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I photograph and colour correct oil painting photographs

I shoot in Adobe RGB and print on a latex printer with the company's ICC profile (I don't know if I have to embed it into my photos or the print software, ONYX, converts it). The image is darker than my image. I realize I shouldn't be basing my corrections off the monitor but comparing sample to piece just makes it into guess work at this point. It's driving me insane because I know I've properly white balanced my photos and even calibrated a colour checker for my images. My boss assures me the latex printers are calibrated correctly but I seem to be constantly wrestling with magenta (most egregiously in my highlights) and darker overall tones in my prints compared to my image.

Why are my images constantly plagued by magenta? How can I use a more calculated approach to my print prep? Do I need to convert/embed anything into my images or does the print software take care of that for me?

I'm lost. Maybe I'm not good enough for this job.

  • Is your monitor calibrated and do you preview the print color? – joojaa Jul 28 at 16:40
  • Your title & question body appear unrelated. Anyway, welcome to the 'fun' world of colour matching. You say you are using a colour checker… but is your screen properly calibrated too? To truly match screen to print you would need not only a colorimeter but also a spectrophotometer. See xrite.com/blog/colorimeter-vs-spectrophotometer – Tetsujin Jul 28 at 16:40
  • Monitors are not calibrated. Director has no plans of spending anymore money on gear (had to fight tooth and nail for the tripod and colorchecker). @joojaa Are you refering to previewing the colour digitally or printing samples? Because I print 12x24' samples to compare. – Eric from Toronto Jul 28 at 16:49
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    If you can not calibrate your monitor then andy adjustmen you do is just guessing. A hardware calibrator is cheap compared tp several misprints. YOu can try to lend one for now. – joojaa Jul 28 at 16:52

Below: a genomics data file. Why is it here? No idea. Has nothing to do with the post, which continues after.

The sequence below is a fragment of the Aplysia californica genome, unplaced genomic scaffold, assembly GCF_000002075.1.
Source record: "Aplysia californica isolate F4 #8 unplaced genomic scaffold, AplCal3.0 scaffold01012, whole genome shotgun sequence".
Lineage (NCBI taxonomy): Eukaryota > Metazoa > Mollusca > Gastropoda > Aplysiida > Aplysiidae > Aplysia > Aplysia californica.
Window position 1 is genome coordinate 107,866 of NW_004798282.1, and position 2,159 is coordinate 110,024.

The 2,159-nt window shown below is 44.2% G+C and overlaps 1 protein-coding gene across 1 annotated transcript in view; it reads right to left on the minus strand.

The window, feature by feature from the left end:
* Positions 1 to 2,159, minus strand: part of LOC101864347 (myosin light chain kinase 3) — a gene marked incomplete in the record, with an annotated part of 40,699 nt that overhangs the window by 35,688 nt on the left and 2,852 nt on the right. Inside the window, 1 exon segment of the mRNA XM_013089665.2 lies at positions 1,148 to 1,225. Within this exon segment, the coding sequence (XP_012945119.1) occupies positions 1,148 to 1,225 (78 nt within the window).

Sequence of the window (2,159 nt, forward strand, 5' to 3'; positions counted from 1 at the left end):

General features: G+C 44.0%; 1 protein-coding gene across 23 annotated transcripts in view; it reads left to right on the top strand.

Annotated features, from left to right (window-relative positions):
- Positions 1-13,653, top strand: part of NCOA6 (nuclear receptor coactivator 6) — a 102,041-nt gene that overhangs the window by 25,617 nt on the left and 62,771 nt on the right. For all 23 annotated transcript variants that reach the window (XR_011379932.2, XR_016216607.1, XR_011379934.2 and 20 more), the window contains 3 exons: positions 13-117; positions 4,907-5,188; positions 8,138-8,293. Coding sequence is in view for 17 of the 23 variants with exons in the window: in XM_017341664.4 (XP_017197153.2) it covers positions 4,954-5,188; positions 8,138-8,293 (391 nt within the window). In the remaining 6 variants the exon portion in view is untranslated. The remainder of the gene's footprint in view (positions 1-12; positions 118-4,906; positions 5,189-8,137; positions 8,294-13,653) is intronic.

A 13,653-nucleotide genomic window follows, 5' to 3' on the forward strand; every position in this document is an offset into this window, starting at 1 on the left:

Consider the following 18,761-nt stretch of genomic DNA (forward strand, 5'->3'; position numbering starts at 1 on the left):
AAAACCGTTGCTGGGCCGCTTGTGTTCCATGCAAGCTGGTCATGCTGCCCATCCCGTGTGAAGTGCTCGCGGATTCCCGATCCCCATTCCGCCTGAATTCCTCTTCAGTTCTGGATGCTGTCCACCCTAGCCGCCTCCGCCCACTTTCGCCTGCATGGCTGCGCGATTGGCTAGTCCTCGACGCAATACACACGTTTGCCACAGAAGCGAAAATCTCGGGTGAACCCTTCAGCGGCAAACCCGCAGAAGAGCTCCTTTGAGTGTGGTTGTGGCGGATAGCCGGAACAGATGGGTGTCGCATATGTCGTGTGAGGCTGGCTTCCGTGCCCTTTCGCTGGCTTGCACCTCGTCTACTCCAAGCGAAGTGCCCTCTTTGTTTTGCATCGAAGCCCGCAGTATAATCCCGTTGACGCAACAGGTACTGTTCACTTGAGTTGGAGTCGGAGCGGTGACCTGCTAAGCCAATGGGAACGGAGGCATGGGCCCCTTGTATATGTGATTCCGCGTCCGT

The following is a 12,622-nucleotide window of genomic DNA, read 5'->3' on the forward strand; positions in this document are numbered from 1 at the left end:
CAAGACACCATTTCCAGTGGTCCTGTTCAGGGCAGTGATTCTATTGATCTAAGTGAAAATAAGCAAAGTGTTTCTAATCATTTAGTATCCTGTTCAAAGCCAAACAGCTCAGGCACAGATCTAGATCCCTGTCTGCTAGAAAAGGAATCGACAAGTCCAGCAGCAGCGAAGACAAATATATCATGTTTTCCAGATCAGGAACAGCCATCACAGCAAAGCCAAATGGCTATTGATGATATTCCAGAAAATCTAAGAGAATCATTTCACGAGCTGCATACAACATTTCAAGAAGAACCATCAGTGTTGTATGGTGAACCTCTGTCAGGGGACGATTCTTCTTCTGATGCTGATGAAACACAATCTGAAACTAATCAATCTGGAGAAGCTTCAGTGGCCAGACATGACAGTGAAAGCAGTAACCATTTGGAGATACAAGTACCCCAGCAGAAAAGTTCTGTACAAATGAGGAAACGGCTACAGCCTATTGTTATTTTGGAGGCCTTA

• I'd be looking for another job - one where management will support your endeavours, not make your task impossible then blame you. – Tetsujin Jul 28 at 17:13
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Maybe I'm not good enough for this job.

Probably the ones not good enough are the printing company you choosed.

My boss assures me the latex printers are calibrated correctly

Is your boss, your boss, or the boss of the printing company? Any printer that wants to deliver a professional output must be calibrated, any monitor must. And it must be calibrated for the specific conditions the work is facing.

Make a simple test. Prepare a grayscale gradient on RGB color mode and send a print. Drop any color profile embedded. You can also send another test using adobe 1998 profile.

If it turns magenta there is no doubt. The printer is NOT calibrated.


What can you do?

Make sure your own monitor is actually calibrated, and the only way to do it is... actually calibrating it.

You have two brands, Xrite and Data color, and several models to choose from.

Then:

  1. Show the tests to the printing company. But to someone in charge, not the cashier.

The process of calibrating needs a series of print and measure cycles, but each correction must be installed on the computer managing the printer, so they can apply it. This is primordial on printers that primarily uses an RGB file. Most digital printers do this.

  1. You could prepare an "inversed" curves to counter the exceed magenta, but if you try to make a professional workflow this is not the way to do it.

  2. Change to a more serious provider that actually has the printer calibrated and tells the customers what profiles to use.

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